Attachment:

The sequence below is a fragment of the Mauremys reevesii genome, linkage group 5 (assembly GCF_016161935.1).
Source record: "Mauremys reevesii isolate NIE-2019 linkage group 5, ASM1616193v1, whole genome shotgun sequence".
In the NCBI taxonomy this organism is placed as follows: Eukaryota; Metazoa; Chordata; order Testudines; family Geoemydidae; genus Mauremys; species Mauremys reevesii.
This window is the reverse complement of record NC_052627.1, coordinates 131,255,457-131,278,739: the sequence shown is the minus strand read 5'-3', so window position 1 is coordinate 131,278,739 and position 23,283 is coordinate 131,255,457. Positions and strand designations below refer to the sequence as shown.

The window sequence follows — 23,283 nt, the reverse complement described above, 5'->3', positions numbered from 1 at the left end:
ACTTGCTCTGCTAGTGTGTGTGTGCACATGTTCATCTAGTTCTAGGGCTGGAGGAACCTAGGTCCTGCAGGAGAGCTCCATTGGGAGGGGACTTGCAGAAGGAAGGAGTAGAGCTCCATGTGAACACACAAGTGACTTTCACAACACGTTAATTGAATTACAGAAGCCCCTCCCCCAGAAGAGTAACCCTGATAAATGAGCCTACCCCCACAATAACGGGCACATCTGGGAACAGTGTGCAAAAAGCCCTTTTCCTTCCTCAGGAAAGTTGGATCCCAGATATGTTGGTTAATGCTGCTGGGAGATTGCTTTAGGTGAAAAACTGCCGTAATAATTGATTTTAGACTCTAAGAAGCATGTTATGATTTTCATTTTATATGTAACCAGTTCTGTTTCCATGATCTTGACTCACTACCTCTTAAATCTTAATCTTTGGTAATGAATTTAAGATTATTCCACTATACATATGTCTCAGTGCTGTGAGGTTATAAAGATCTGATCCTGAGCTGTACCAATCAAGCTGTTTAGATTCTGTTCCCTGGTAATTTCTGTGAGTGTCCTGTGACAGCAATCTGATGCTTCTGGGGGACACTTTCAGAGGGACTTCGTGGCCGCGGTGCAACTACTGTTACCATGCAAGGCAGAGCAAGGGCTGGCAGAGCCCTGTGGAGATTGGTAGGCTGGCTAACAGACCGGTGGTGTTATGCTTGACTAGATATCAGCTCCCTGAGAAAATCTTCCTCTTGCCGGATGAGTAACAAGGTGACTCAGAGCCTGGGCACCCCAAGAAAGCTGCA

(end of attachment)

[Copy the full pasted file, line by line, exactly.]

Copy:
The sequence below is a fragment of the Mauremys reevesii genome, linkage group 5 (assembly GCF_016161935.1).
Source record: "Mauremys reevesii isolate NIE-2019 linkage group 5, ASM1616193v1, whole genome shotgun sequence".
In the NCBI taxonomy this organism is placed as follows: Eukaryota; Metazoa; Chordata; order Testudines; family Geoemydidae; genus Mauremys; species Mauremys reevesii.
This window is the reverse complement of record NC_052627.1, coordinates 131,255,457-131,278,739: the sequence shown is the minus strand read 5'-3', so window position 1 is coordinate 131,278,739 and position 23,283 is coordinate 131,255,457. Positions and strand designations below refer to the sequence as shown.

The window sequence follows — 23,283 nt, the reverse complement described above, 5'->3', positions numbered from 1 at the left end:
ACTTGCTCTGCTAGTGTGTGTGTGCACATGTTCATCTAGTTCTAGGGCTGGAGGAACCTAGGTCCTGCAGGAGAGCTCCATTGGGAGGGGACTTGCAGAAGGAAGGAGTAGAGCTCCATGTGAACACACAAGTGACTTTCACAACACGTTAATTGAATTACAGAAGCCCCTCCCCCAGAAGAGTAACCCTGATAAATGAGCCTACCCCCACAATAACGGGCACATCTGGGAACAGTGTGCAAAAAGCCCTTTTCCTTCCTCAGGAAAGTTGGATCCCAGATATGTTGGTTAATGCTGCTGGGAGATTGCTTTAGGTGAAAAACTGCCGTAATAATTGATTTTAGACTCTAAGAAGCATGTTATGATTTTCATTTTATATGTAACCAGTTCTGTTTCCATGATCTTGACTCACTACCTCTTAAATCTTAATCTTTGGTAATGAATTTAAGATTATTCCACTATACATATGTCTCAGTGCTGTGAGGTTATAAAGATCTGATCCTGAGCTGTACCAATCAAGCTGTTTAGATTCTGTTCCCTGGTAATTTCTGTGAGTGTCCTGTGACAGCAATCTGATGCTTCTGGGGGACACTTTCAGAGGGACTTCGTGGCCGCGGTGCAACTACTGTTACCATGCAAGGCAGAGCAAGGGCTGGCAGAGCCCTGTGGAGATTGGTAGGCTGGCTAACAGACCGGTGGTGTTATGCTTGACTAGATATCAGCTCCCTGAGAAAATCTTCCTCTTGCCGGATGAGTAACAAGGTGACTCAGAGCCTGGGCACCCCAAGAAAGCTGCA